August 12, 2015 — Kashgar, Xinjiang Province
I kept myself from saying it: Toto, we’re not in China anymore.
Or were we?
Over some 5,000 kilometers we’d ridden the rails – and sometimes the broken roads – traversing the expanse of China, from the eastern capital to western edge.
Kashgar. The westernmost city in China.
In China? I wouldn’t have guessed.
The call to prayer drifted through the tree branches and over the minarets of the Id Kah Mosque and across the balcony of our hostel. No loudspeakers; only the voices of the faithful.
The warbles drifted over the mosque walls and wafted across the square, slipping past the camels, horses, and bread vendors. They danced amid the head scarfs and floral-patterned sleeves of the Uyghur women and the black-and-green hats and drab sport coats of the Uyghur men and past their cropped and gently pointed beards.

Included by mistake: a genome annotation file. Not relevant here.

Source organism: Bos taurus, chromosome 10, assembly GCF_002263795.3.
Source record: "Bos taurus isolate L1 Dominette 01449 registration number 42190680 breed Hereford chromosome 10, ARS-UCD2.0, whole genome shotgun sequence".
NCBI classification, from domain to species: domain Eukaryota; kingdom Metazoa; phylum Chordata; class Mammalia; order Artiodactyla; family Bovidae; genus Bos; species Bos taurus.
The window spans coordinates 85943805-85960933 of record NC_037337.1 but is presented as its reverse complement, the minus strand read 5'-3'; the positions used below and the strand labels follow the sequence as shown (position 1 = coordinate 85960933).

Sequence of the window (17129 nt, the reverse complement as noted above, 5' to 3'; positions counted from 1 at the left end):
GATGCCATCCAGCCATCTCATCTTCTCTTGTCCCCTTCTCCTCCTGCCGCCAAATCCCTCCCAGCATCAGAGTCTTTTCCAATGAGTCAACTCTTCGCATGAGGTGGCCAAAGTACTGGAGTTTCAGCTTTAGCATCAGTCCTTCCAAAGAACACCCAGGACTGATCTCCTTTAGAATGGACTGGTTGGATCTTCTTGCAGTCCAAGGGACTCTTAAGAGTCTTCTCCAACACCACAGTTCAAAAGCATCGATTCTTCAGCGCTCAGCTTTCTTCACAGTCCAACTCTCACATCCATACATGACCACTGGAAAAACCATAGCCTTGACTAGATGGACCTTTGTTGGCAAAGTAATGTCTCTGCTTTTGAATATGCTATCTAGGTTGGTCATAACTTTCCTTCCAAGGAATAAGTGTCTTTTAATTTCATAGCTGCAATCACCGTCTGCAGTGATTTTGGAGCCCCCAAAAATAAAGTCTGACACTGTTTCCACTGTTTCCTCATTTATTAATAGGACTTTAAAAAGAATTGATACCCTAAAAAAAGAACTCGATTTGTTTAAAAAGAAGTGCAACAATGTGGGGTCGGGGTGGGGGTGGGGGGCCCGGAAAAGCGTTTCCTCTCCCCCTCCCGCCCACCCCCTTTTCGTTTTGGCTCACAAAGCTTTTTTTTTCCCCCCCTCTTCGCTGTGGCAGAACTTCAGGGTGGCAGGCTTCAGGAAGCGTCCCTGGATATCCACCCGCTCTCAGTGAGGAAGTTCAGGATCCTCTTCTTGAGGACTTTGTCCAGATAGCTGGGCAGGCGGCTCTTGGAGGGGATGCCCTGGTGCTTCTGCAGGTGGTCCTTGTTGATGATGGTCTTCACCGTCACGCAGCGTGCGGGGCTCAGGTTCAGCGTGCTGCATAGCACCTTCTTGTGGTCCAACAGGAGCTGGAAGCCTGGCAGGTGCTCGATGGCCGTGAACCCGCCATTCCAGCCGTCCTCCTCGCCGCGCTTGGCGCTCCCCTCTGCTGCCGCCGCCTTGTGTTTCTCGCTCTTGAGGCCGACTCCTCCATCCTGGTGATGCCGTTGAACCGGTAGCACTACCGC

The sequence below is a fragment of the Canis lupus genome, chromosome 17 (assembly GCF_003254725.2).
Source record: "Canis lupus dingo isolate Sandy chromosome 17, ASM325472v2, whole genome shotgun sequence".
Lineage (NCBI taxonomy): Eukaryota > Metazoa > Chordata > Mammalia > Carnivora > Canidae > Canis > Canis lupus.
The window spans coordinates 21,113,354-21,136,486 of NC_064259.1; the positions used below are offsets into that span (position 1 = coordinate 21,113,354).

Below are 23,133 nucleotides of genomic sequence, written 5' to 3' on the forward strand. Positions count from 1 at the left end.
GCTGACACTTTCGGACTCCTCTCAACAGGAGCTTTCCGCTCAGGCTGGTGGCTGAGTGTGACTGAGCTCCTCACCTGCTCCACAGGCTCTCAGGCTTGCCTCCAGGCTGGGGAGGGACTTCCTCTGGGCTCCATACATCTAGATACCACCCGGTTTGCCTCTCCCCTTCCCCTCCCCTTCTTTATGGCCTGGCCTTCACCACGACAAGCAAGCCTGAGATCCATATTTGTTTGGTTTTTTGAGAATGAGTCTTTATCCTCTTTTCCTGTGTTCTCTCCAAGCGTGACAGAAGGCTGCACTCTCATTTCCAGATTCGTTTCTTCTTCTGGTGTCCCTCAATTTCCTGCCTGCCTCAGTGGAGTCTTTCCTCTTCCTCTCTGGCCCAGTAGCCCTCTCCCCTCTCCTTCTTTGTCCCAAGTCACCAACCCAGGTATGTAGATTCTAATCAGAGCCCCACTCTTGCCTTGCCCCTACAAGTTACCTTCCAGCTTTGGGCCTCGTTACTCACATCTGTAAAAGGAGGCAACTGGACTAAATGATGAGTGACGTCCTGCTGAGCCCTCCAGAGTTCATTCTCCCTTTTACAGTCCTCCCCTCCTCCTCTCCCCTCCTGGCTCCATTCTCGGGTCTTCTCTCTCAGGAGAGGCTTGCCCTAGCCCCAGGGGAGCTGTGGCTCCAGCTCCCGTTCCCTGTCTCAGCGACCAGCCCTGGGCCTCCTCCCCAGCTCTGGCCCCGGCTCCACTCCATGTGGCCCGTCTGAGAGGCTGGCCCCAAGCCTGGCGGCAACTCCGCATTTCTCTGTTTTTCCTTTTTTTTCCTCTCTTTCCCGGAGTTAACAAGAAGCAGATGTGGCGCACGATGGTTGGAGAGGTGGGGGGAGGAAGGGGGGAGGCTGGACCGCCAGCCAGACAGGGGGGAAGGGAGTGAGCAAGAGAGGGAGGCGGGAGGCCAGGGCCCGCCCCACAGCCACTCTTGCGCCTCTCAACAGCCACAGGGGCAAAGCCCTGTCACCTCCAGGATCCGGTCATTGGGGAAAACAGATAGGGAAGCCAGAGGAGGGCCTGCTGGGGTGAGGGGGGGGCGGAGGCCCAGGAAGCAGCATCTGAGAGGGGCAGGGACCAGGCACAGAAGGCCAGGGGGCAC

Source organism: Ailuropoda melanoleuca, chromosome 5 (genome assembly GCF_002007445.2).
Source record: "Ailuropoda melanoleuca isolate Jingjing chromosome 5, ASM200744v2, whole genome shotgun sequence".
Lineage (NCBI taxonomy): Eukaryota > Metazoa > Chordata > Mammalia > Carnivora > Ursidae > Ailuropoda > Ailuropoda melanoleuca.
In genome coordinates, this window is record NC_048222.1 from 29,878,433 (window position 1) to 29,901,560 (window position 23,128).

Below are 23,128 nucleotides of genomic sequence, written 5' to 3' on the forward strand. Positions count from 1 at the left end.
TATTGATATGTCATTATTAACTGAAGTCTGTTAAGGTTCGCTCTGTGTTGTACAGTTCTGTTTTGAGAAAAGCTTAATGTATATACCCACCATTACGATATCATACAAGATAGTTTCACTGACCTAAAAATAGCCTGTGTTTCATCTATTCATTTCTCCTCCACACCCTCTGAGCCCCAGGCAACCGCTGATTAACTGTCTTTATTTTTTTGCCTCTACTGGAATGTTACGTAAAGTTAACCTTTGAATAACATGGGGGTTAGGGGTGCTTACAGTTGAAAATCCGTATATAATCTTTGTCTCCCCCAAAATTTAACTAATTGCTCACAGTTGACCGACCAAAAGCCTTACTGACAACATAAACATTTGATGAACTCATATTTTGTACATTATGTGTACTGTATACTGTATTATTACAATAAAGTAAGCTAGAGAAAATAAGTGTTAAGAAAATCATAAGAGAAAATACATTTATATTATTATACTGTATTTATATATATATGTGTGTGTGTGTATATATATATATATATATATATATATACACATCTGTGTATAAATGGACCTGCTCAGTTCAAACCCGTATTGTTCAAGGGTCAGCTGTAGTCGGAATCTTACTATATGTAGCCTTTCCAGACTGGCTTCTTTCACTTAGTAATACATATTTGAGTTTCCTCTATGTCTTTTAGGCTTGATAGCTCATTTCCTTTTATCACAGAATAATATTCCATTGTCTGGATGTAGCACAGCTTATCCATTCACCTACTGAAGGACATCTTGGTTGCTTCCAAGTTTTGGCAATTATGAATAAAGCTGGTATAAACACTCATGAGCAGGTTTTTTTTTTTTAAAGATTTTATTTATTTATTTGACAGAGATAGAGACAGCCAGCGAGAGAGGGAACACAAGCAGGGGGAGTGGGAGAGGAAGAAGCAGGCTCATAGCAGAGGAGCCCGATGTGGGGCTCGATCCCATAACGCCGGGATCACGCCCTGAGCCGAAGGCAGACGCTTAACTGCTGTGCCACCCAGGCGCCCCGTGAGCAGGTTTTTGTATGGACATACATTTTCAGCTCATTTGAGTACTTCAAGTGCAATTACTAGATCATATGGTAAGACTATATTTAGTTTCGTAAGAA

And those eyes.
The cries slipped through the twisted desert-sand alleys where smithies and blanket makers and wood carvers and watermelon vendors scrape and grind and stuff and sort and shout. They wended around the shirtless boys who wrestled against the sandy reconstructed city walls scratched white with Uyghur script and blew through black hair of girls who threw dirt at each other and squealed underneath the painted murals and oxidizing crescent moons and the squalor of the ongoing tear-down of the old city.
On the outskirts, the notes bounced through the 2000-year-old Grand Bazaar from dog skin to wolfskin, from carpet to headscarf, from spice bin to tea bunch, from musical instrument to dope-smoking implement, off of roasting legs of lamb and then melted into the vats of iced and fermented milk at the intersections.
The west. We’d made it.